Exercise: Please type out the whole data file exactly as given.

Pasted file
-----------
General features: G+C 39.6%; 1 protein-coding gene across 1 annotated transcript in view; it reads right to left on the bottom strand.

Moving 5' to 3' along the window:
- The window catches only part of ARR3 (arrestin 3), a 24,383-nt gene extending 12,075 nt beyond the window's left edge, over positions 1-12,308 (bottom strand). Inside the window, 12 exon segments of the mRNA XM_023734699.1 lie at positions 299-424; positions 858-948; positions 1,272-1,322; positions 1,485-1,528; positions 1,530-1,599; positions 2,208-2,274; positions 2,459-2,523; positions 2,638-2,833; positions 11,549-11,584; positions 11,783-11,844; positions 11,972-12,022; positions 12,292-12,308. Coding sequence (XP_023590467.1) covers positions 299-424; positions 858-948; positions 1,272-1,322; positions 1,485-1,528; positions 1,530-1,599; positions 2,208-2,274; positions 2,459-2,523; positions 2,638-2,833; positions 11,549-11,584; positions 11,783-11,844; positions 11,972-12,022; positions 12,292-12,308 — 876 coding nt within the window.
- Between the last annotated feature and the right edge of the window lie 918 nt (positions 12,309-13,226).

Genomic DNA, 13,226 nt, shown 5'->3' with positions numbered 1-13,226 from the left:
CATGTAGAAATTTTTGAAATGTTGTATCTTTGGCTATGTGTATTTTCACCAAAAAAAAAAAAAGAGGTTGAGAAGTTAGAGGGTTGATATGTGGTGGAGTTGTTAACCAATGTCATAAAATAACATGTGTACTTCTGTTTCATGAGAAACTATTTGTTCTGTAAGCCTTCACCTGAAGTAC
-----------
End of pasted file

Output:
General features: G+C 39.6%; 1 protein-coding gene across 1 annotated transcript in view; it reads right to left on the bottom strand.

Moving 5' to 3' along the window:
- The window catches only part of ARR3 (arrestin 3), a 24,383-nt gene extending 12,075 nt beyond the window's left edge, over positions 1-12,308 (bottom strand). Inside the window, 12 exon segments of the mRNA XM_023734699.1 lie at positions 299-424; positions 858-948; positions 1,272-1,322; positions 1,485-1,528; positions 1,530-1,599; positions 2,208-2,274; positions 2,459-2,523; positions 2,638-2,833; positions 11,549-11,584; positions 11,783-11,844; positions 11,972-12,022; positions 12,292-12,308. Coding sequence (XP_023590467.1) covers positions 299-424; positions 858-948; positions 1,272-1,322; positions 1,485-1,528; positions 1,530-1,599; positions 2,208-2,274; positions 2,459-2,523; positions 2,638-2,833; positions 11,549-11,584; positions 11,783-11,844; positions 11,972-12,022; positions 12,292-12,308 — 876 coding nt within the window.
- Between the last annotated feature and the right edge of the window lie 918 nt (positions 12,309-13,226).

Genomic DNA, 13,226 nt, shown 5'->3' with positions numbered 1-13,226 from the left:
CATGTAGAAATTTTTGAAATGTTGTATCTTTGGCTATGTGTATTTTCACCAAAAAAAAAAAAAGAGGTTGAGAAGTTAGAGGGTTGATATGTGGTGGAGTTGTTAACCAATGTCATAAAATAACATGTGTACTTCTGTTTCATGAGAAACTATTTGTTCTGTAAGCCTTCACCTGAAGTAC